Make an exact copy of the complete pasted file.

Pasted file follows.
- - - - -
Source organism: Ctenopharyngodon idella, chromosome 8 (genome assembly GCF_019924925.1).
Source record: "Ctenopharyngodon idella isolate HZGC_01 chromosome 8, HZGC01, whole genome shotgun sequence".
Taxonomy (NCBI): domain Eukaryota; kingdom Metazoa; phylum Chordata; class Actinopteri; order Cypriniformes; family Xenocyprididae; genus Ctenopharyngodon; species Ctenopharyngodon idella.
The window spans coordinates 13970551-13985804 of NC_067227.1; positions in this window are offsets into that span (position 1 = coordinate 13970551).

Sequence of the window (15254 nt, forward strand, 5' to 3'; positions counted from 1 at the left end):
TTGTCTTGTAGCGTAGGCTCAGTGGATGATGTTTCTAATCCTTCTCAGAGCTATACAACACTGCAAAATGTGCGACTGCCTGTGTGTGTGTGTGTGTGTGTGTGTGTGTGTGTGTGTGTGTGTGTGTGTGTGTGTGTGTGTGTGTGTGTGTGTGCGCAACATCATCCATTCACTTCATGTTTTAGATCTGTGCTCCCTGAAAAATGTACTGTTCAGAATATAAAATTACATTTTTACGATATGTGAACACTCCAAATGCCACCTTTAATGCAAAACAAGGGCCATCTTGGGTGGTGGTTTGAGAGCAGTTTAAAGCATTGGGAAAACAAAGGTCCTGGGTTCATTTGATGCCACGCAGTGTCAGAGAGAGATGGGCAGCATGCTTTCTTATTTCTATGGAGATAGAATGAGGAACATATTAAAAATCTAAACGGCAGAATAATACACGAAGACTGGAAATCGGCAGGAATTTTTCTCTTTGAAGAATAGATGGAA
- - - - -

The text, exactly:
Source organism: Ctenopharyngodon idella, chromosome 8 (genome assembly GCF_019924925.1).
Source record: "Ctenopharyngodon idella isolate HZGC_01 chromosome 8, HZGC01, whole genome shotgun sequence".
Taxonomy (NCBI): domain Eukaryota; kingdom Metazoa; phylum Chordata; class Actinopteri; order Cypriniformes; family Xenocyprididae; genus Ctenopharyngodon; species Ctenopharyngodon idella.
The window spans coordinates 13970551-13985804 of NC_067227.1; positions in this window are offsets into that span (position 1 = coordinate 13970551).

Sequence of the window (15254 nt, forward strand, 5' to 3'; positions counted from 1 at the left end):
TTGTCTTGTAGCGTAGGCTCAGTGGATGATGTTTCTAATCCTTCTCAGAGCTATACAACACTGCAAAATGTGCGACTGCCTGTGTGTGTGTGTGTGTGTGTGTGTGTGTGTGTGTGTGTGTGTGTGTGTGTGTGTGTGTGTGTGTGTGTGTGTGCGCAACATCATCCATTCACTTCATGTTTTAGATCTGTGCTCCCTGAAAAATGTACTGTTCAGAATATAAAATTACATTTTTACGATATGTGAACACTCCAAATGCCACCTTTAATGCAAAACAAGGGCCATCTTGGGTGGTGGTTTGAGAGCAGTTTAAAGCATTGGGAAAACAAAGGTCCTGGGTTCATTTGATGCCACGCAGTGTCAGAGAGAGATGGGCAGCATGCTTTCTTATTTCTATGGAGATAGAATGAGGAACATATTAAAAATCTAAACGGCAGAATAATACACGAAGACTGGAAATCGGCAGGAATTTTTCTCTTTGAAGAATAGATGGAA